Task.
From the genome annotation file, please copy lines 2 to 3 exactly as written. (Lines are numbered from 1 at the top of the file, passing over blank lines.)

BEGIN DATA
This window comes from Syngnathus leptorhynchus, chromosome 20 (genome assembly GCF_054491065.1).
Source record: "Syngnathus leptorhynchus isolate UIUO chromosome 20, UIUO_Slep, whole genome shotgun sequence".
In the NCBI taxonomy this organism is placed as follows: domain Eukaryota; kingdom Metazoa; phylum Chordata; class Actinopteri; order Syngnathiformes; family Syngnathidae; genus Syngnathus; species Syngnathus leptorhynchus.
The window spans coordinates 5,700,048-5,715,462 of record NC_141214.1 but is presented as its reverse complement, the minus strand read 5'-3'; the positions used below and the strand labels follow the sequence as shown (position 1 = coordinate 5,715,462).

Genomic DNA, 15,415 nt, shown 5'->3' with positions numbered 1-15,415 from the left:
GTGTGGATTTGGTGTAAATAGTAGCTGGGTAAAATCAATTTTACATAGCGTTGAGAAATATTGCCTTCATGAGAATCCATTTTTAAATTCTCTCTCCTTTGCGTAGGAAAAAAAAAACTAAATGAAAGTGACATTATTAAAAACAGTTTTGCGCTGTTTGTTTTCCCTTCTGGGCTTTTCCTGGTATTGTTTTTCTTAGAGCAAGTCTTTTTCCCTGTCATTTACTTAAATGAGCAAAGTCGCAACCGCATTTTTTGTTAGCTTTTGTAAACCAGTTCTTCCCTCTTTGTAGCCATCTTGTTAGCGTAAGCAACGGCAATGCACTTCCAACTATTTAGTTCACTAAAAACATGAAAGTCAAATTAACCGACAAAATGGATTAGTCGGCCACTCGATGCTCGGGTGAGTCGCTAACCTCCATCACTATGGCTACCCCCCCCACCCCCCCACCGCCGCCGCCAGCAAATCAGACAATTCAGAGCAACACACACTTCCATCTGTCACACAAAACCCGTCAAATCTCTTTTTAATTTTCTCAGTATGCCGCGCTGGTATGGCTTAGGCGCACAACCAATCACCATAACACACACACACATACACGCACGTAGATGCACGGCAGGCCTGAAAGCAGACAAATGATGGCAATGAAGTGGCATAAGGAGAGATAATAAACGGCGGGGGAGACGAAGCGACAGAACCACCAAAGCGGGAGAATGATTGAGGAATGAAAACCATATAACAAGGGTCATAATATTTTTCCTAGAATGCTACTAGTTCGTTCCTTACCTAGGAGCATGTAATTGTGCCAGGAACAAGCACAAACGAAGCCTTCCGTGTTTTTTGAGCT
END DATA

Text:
Source record: "Syngnathus leptorhynchus isolate UIUO chromosome 20, UIUO_Slep, whole genome shotgun sequence".
In the NCBI taxonomy this organism is placed as follows: domain Eukaryota; kingdom Metazoa; phylum Chordata; class Actinopteri; order Syngnathiformes; family Syngnathidae; genus Syngnathus; species Syngnathus leptorhynchus.